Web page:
The shoebox apartment I was living in last year had nothing but a bedside table. My mattress was on the floor and I owned about 3 cups and 2 spoons. So, I used the bedside table as a sewing table and propped the machine on top. Then, while kneeling on a rolled up Pokemon onesie, I sewed together pieces of scrap tablecloth.

Clearly, my tablecloth waistpack would explode on impact should it ever encounter a low-speed slide, so I had to make it tougher without adding bulk. Leather is heavy, mesh is too fragile, and cotton isn’t waterproof.

Between February and September 2016, casual sketches turned into pages upon pages of attempts to create an extremely thin, lightweight, yet durable design. It was more difficult than it seemed.

It occurred to me to use a variety of materials to make this product a success. After some research, I modelled The Killswitch Pack after bulletproof vests, using the same crosshatch technique to strengthen the product to an absurd extent.

The Killswitch Pack uses Kevlar (fire-resistant, abrasion-resistant) and carbon fibre (lightweight, puncture-resistant) sandwiched between cross-hatched layers of Ripstop nylon (tear-resistant, waterproof). We tested its durability by dragging it behind a motorcycle for 5 kilometres, using a power drill on it, and setting it on fire.

The blueprints for the manufacturer were drawn by hand. It was all very amateur to begin with, but after months of refinement, the final product looked polished enough for the store. Eric, a good friend of mine, took professional photos of the samples while I started creating content for the website.

From concept to launch took 6 months, including a 3-month break. I’m confident that anyone with an idea can make change, so long as they are willing to take that first step out of their comfort zone.

What does your typical day look like? 

With strength training fully ingrained in my blood, I’d start most days off with a weightlifting session at the gym followed by a highly necessary cappuccino. An awesome breakfast accompanied by packing orders makes for a perfect morning. I’m not great at sitting still, so I interrupt my “real work” by going to a café and sketching outlines for the next project. I can also be found collaborating with manufacturers or stockists on our next moves, or fulfilling online orders.

When I’m not creating marketing material or website content, I’m on the road doing a quickie ride through the hills. Mastering work-life-balance is a game changer.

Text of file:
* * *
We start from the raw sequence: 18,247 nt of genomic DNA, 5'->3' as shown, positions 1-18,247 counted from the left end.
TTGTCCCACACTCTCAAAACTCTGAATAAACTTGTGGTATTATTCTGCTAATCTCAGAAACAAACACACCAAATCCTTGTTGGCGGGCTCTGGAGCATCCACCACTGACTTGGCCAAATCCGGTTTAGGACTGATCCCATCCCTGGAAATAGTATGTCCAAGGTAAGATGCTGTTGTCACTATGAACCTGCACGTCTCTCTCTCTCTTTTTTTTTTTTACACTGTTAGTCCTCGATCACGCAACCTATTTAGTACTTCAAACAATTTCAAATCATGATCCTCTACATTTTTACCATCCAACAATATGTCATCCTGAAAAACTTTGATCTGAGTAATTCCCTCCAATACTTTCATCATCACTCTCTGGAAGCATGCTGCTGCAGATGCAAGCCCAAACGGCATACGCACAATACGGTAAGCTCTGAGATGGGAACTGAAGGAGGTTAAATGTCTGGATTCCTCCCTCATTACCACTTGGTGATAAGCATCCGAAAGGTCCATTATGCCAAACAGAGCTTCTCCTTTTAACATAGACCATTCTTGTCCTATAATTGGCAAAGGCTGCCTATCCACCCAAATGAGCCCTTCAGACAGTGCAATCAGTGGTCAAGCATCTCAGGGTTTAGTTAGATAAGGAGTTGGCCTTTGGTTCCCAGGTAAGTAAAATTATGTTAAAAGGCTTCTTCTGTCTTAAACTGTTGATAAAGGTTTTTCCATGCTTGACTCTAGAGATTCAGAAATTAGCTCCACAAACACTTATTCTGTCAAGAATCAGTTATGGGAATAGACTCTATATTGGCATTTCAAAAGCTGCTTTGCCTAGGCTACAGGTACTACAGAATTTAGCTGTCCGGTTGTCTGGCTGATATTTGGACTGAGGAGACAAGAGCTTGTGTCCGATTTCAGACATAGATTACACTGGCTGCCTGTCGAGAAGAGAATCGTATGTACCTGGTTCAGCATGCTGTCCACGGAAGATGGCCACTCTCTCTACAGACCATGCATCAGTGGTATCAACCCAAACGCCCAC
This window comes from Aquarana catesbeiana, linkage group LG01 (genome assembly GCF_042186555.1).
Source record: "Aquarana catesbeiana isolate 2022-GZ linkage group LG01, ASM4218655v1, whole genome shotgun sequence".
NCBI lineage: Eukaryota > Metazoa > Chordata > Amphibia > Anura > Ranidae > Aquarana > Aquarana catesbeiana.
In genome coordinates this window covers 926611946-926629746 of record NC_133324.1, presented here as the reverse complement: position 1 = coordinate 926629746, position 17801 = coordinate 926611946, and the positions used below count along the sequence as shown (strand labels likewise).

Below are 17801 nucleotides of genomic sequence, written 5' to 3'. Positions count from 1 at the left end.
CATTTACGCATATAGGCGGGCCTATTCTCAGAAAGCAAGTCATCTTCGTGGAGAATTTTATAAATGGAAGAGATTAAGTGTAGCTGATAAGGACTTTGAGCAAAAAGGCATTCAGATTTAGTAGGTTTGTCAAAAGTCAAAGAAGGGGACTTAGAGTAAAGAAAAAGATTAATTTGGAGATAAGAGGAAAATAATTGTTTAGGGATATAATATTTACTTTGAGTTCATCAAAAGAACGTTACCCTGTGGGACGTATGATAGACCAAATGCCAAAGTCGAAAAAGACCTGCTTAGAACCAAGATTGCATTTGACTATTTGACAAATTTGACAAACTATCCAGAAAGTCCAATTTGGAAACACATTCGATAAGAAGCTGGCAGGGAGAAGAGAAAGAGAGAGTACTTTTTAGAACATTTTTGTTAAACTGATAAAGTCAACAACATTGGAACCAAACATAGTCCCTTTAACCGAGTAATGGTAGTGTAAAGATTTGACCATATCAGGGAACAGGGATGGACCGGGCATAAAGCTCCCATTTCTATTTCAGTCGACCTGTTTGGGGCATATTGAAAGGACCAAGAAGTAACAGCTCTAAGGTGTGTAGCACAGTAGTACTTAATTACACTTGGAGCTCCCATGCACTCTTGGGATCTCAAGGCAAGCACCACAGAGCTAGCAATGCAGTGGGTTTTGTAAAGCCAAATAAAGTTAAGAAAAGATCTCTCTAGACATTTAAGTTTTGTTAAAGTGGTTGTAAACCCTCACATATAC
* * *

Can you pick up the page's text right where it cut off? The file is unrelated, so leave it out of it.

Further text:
What challenges have you faced when starting a business in Australia?

A steep learning curve for me was managing the costs and inconveniences that come with manufacturing in Australia. There were no manufacturers in Australia that could work with Kevlar carbon fibre for a reasonable price, and the cost to ship to Australia is shocking. Customs fees pack a hard punch, too.

Luckily, we Australians are proud supporters of local and small businesses, and occasionally I get a letter of thanks or encouragement from a random stranger. It’s the little things that keep you going.

What is one idea you are willing to give away for free?

Through being a small business owner, I’ve dabbled with web design, marketing, event management, accounting, and even public speaking. I wouldn’t feel qualified to make a career out of any of these skills, but they are invaluable when you wear a lot of hats as a small business owner.

Consider dedicating at least an hour a day to learn something completely out of your comfort zone. Sewing or coding Javascript doesn’t come naturally to everyone, but you never know what kind of doors these new skills might open.

What people do you think are doing really cool stuff in your industry, in Australia at the moment?

Peter Jones runs a little hub called Café Moto, about 45 minutes south of Melbourne. It’s a cool spot because it has a retail space within a café that features old school leather jackets and classic motorcycles. A small garage provides bike servicing out the back and they’re heavily involved with the legendary Isle of Man time trials. On top of that, he’s an all-round friendly guy and is always up for a cuppa.

What role do you think business can play in affecting social change?

The contemporary business model is no longer “build it and they will come”; instead, the emphasis is working with the customer to connect their needs to our services. Business is instrumental in creating social change, thanks in large part to social media, because it’s easier for companies to communicate to the end user. It’s more of a conversation instead of just money exchanging hands. I think it’s so important for businesses to create discussion and help bring awareness to social problems.

What 3 websites you would recommend to our readers? (name completely coincidental) is a forum for starting and running a small business in Australia. Oddly enough, I stumbled across it 3 months after I started my own business of the same name. Design from architecture to tech, all captured in flawless photography. A comic series with a base of geekiness and sprinkles of romance and sarcasm.

We’re aiming to build a community of Australian idea makers helping each other. If you could have one question answered about startups or product development, what would it be?

If possible, what could you do to predict the next 5 years, and how could you maximize your potential during this time?

What’s your favourite bar/café/restaurant?

I’m in love with Long Story Short in South Melbourne. The servers are amazing and the coffee is second to none. It’s a beautiful space to knock out a pile of work and feel de-stressed at the same time. Drop in for a cuppa or three if you’re in the area.